So, you’ve scored a new project! This is a shining moment. The road before you vibrates with the potential for creativity and ingenuity. You receive the contract in your email. Double-click. All you have to do is sign on the dotted line. Scroll, scroll, scroll. Insurance Requirements?
Oh boy. You’d better send this one over to your insurance broker for a quick review.
At lunch, you sketch ideas on the back of your napkin, dying to get started. Buzz! Your phone trembles on the table. It’s your broker and, sadly, she didn’t just give you two big thumbs up. Nope. Turns out, the Insurance Requirements include the following line:
Client shall be named as Additional Insured under CG 20 10 (85) or equivalent.
No-can-do. This endorsement is obsolete. But your new client wants it! And so you’re face-to-face with the eternal and confounding Additional Insured Conundrum.
Does this scenario sound familiar to you? You’re not alone. The following excerpt from our October 2013 issue of ProNetwork News may be able to help:
Recent court decisions and increasingly onerous client demands are creating substantial insurance related difficulties for design firms. This article will focus on the potentially hazardous and surprising consequences of adding clients and others as additional insureds to the A/E’s general liability insurance (CGL) policy(s).
A recent Illinois Appellate Court Decision illustrates this threat: Patrick Engineering Inc. (Patrick) v. Old Republic General Insurance Co (Old Republic). The basic facts are:
Patrick was retained by Commonwealth Edison (Com Ed) to provide engineering services in connection with relocation of utility poles. While working on the project, Com Ed smashed through an underground sewer in at least four separate locations. Subsequently, the local municipality, Village of Lombard, sued Com Ed alleging that it acted negligently.
Patrick’s contract with Com Ed required that Patrick secure CGL insurance naming Com Ed as an additional insured. Patrick complied, or at least thought it complied. Com Ed sought coverage for the Village’s claim under Patrick’s insurance policy rather than its own. Com Ed therefore tendered the lawsuit to Patrick on the basis that it was an additional insured on Patrick’s CGL policy issued by Old Republic. Old Republic denied coverage to Com Ed citing the professional services exclusion and the fact that Com Ed’s liability did not arise out of the negligence or fault of Patrick. Old Republic’s refusal to cover Com Ed caused Com Ed to file a breach of contract action against Patrick for its failure to provide the required insurance coverage.
Patrick found itself in a very unenviable situation. First it needed to defend itself in the breach of contract action due to the coverage position taken by its insurer over which it likely had limited, if any control. It was then forced to sue its own insurer in an effort to establish coverage under its own policy for a problem that it did not cause. At the end of the day, Patrick wins its case against Old Republic. This, however, is a Pyrrhic victory for Patrick. On one hand Patrick is able to satisfy its contractual obligation to its client but on the other hand will carry the burden of the loss under its own coverage for years.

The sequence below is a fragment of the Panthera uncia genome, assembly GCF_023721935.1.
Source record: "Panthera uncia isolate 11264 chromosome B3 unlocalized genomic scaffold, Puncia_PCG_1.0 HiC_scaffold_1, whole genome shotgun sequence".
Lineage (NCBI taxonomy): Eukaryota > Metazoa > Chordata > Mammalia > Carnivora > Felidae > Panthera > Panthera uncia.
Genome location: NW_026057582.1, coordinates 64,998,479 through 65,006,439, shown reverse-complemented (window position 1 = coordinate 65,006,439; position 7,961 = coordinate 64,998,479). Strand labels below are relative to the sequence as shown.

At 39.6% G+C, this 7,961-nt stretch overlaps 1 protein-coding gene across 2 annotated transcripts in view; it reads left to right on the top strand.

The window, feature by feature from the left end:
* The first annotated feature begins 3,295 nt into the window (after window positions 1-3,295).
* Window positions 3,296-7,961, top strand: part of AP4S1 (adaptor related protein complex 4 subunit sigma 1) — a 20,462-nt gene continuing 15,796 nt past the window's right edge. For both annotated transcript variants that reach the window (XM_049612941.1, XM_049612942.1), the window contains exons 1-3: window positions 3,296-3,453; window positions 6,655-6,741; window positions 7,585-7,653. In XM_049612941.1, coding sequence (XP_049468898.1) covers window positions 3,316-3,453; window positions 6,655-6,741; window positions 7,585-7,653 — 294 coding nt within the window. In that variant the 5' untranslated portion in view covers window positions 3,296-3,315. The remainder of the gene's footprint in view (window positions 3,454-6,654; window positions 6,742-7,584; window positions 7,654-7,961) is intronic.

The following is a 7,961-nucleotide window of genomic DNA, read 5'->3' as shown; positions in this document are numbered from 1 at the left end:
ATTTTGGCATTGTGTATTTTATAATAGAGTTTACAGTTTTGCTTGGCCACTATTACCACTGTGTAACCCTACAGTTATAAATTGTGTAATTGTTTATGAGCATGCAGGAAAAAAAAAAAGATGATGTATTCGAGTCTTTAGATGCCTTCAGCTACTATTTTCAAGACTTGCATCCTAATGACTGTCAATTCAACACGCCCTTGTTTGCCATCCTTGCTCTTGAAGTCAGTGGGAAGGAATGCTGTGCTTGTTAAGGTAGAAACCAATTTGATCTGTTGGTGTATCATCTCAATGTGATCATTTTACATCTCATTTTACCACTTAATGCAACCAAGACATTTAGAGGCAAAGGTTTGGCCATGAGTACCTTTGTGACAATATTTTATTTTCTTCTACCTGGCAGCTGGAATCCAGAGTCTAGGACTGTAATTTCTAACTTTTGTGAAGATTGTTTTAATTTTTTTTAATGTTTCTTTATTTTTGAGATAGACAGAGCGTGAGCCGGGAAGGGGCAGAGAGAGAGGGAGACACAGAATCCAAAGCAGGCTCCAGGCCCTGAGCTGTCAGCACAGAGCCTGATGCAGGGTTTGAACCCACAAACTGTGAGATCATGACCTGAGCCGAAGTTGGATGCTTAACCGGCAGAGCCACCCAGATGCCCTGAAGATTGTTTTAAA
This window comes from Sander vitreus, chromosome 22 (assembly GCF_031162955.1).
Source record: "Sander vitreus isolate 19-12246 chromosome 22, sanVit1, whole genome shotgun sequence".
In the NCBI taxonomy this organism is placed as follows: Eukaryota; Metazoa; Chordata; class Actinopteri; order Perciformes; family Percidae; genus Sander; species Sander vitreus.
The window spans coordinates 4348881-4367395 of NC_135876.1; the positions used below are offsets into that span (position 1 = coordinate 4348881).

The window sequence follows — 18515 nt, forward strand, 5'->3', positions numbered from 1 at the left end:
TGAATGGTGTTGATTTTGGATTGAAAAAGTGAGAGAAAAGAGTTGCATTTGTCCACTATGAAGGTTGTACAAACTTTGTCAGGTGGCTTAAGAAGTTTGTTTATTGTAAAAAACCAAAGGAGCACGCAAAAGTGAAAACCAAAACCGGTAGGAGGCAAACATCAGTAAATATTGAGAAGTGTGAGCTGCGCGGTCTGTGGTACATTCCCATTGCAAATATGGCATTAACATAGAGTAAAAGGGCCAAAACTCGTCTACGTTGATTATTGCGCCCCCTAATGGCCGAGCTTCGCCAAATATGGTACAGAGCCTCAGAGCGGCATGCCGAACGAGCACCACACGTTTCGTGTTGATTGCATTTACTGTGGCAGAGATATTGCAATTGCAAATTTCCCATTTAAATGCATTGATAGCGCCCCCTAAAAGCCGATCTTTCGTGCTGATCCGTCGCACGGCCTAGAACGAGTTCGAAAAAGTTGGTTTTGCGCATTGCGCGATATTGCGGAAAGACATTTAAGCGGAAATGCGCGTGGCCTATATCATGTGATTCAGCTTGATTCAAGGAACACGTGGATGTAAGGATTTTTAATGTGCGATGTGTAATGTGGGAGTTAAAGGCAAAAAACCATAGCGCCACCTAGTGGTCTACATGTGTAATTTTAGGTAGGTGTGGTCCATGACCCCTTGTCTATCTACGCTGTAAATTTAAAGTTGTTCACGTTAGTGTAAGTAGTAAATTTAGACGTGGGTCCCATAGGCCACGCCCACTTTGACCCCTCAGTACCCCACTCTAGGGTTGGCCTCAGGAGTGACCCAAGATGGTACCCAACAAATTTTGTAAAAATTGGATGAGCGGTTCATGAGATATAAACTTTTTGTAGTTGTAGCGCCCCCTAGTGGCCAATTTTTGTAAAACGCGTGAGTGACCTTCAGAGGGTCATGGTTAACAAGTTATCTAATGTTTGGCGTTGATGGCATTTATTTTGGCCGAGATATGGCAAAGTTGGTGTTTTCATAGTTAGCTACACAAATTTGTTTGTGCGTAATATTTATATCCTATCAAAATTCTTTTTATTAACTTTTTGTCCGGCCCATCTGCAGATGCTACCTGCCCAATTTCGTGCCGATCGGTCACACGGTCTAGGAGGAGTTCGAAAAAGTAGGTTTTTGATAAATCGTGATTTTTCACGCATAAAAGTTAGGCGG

Arising Out Of
This court followed the decisions of courts in various jurisdictions that have held, “arising out of” creates coverage for additional insureds when only an indirect causal relationship exists between the service provided by the named insured and the liability of the additional insured. Some of these decisions determined that the phrase “arising out of” was either broad enough or sufficiently vague to cover the additional insured’s own negligence. In many cases the mere fact that the named insured was involved in the project was sufficient to trigger coverage for the additional insured. In response, ISO1 changed the standard additional insured endorsement language in 2004. At that time ISO advised that the additional insured’s sole negligence was never intended to be covered under the standard additional insured endorsement (ISO CG 20 10). The language of this endorsement was substantially changed in an effort to narrow its application consistent with its original intent.
To continue reading, down the full PDF version of The Additional Insured Conundrum, which explains a bit about the evolution of Additional Insured Endorsement ISO CG 20 10 and the problems that typically arise when contracts require an earlier version. For early access to these excellent newsletters, or if you have questions about what you’ve read here, contact your local a/e ProNet broker today.
About the Author:
Michael Welbel is the founder and President of M G Welbel and Associates, Inc. He has worked with architects and engineers since 1981. During that time he has been responsible for national professional liability programs for architects and engineers. He has acted as a party arbitrator involving construction and design claims. Welbel has presented to AIA, The American Bar Association, Chicago Bar Association, Professional Liability Underwriting Society, CPCU Society, NSPE, PEPP and other professional societies. He has authored numerous articles in connection with professional liability insurance including a chapter in the Design Professionals Handbook of Business and Law (John Wiley & Sons, 1991). Welbel is a member of the Illinois Bar and currently spends most of his time helping architectural and engineering firms avoid claims and manage their insurance costs.